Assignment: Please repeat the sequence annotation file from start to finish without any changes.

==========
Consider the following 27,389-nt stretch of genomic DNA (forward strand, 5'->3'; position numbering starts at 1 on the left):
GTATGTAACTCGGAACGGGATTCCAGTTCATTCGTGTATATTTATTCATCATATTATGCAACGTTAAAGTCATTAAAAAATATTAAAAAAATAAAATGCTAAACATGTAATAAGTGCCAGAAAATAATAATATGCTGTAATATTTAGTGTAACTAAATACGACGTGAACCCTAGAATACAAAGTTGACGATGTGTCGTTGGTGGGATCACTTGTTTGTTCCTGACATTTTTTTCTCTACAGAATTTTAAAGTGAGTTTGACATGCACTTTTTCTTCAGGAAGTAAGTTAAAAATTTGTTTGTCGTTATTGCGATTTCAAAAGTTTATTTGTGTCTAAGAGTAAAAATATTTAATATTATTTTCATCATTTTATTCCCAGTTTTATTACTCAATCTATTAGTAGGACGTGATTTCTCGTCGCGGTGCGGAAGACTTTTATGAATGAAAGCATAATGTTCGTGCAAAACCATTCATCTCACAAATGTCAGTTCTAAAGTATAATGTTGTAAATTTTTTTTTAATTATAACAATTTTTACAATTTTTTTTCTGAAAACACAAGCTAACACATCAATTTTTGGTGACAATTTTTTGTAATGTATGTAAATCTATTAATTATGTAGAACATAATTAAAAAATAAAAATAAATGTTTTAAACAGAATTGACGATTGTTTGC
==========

Consider the following 27,389-nt stretch of genomic DNA (forward strand, 5'->3'; position numbering starts at 1 on the left):
GTATGTAACTCGGAACGGGATTCCAGTTCATTCGTGTATATTTATTCATCATATTATGCAACGTTAAAGTCATTAAAAAATATTAAAAAAATAAAATGCTAAACATGTAATAAGTGCCAGAAAATAATAATATGCTGTAATATTTAGTGTAACTAAATACGACGTGAACCCTAGAATACAAAGTTGACGATGTGTCGTTGGTGGGATCACTTGTTTGTTCCTGACATTTTTTTCTCTACAGAATTTTAAAGTGAGTTTGACATGCACTTTTTCTTCAGGAAGTAAGTTAAAAATTTGTTTGTCGTTATTGCGATTTCAAAAGTTTATTTGTGTCTAAGAGTAAAAATATTTAATATTATTTTCATCATTTTATTCCCAGTTTTATTACTCAATCTATTAGTAGGACGTGATTTCTCGTCGCGGTGCGGAAGACTTTTATGAATGAAAGCATAATGTTCGTGCAAAACCATTCATCTCACAAATGTCAGTTCTAAAGTATAATGTTGTAAATTTTTTTTTAATTATAACAATTTTTACAATTTTTTTTCTGAAAACACAAGCTAACACATCAATTTTTGGTGACAATTTTTTGTAATGTATGTAAATCTATTAATTATGTAGAACATAATTAAAAAATAAAAATAAATGTTTTAAACAGAATTGACGATTGTTTGC